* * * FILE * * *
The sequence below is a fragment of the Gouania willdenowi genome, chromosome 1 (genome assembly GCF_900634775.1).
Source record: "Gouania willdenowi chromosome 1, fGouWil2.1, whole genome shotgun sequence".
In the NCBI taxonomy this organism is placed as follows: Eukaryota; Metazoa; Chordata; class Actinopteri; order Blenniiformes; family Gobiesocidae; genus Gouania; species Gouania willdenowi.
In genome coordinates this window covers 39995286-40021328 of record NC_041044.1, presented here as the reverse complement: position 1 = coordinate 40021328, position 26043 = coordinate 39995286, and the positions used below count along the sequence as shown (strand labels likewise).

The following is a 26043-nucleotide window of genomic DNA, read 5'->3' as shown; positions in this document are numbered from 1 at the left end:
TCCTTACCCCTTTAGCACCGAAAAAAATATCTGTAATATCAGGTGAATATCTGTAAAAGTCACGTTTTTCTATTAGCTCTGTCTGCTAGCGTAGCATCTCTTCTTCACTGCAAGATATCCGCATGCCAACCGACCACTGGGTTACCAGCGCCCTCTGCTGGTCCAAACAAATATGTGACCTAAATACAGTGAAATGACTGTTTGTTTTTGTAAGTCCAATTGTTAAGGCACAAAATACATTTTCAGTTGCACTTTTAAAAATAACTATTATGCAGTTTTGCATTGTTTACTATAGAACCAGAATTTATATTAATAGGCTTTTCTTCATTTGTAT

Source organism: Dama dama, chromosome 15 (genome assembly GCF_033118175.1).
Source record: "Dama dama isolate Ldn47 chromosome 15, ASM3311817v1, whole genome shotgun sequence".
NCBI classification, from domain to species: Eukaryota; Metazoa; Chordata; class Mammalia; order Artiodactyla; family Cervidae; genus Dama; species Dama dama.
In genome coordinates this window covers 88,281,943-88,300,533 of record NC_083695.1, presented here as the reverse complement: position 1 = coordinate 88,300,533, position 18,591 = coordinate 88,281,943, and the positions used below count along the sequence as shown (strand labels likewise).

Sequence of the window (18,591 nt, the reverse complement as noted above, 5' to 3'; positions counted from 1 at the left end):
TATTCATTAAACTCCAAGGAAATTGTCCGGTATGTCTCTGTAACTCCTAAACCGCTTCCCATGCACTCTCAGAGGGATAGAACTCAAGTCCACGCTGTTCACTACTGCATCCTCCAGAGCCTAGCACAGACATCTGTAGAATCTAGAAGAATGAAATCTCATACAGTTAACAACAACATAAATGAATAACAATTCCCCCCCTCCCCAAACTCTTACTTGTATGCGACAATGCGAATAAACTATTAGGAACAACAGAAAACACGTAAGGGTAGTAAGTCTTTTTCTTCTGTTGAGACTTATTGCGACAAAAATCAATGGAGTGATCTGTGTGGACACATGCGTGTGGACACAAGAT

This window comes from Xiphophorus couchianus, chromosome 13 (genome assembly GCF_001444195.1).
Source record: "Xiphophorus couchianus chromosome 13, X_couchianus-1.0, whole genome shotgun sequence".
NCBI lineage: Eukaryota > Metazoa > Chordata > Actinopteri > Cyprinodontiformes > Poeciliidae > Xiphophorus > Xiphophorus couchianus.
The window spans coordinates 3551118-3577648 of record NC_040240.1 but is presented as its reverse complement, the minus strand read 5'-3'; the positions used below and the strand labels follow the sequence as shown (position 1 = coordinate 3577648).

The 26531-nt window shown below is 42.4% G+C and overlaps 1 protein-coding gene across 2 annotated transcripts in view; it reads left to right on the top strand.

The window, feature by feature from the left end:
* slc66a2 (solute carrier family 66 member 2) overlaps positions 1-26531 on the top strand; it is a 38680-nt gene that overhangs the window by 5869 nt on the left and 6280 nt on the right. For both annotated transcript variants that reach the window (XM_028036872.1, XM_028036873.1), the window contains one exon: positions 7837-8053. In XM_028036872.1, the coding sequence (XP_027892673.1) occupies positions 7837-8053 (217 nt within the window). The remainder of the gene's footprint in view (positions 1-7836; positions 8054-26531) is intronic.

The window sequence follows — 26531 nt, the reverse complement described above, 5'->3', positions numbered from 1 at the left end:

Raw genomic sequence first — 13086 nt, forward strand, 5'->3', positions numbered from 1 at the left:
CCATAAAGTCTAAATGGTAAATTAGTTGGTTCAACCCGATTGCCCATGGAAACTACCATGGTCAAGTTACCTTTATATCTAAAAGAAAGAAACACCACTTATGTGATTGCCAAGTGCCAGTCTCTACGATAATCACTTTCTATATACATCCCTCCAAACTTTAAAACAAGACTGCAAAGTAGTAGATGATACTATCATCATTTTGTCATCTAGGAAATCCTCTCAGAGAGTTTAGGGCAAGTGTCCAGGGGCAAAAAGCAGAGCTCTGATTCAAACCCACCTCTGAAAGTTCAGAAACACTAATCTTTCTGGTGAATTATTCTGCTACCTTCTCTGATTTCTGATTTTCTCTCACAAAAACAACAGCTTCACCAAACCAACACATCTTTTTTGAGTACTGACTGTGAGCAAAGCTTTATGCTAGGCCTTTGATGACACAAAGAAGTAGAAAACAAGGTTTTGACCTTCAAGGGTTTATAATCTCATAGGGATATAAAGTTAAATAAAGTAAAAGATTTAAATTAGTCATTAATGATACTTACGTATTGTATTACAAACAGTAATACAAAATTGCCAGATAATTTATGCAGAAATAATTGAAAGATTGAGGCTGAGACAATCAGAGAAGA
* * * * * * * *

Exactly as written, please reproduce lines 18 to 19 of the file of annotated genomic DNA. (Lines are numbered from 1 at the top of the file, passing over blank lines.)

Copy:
The window, feature by feature from the left end:
* slc66a2 (solute carrier family 66 member 2) overlaps positions 1-26531 on the top strand; it is a 38680-nt gene that overhangs the window by 5869 nt on the left and 6280 nt on the right. For both annotated transcript variants that reach the window (XM_028036872.1, XM_028036873.1), the window contains one exon: positions 7837-8053. In XM_028036872.1, the coding sequence (XP_027892673.1) occupies positions 7837-8053 (217 nt within the window). The remainder of the gene's footprint in view (positions 1-7836; positions 8054-26531) is intronic.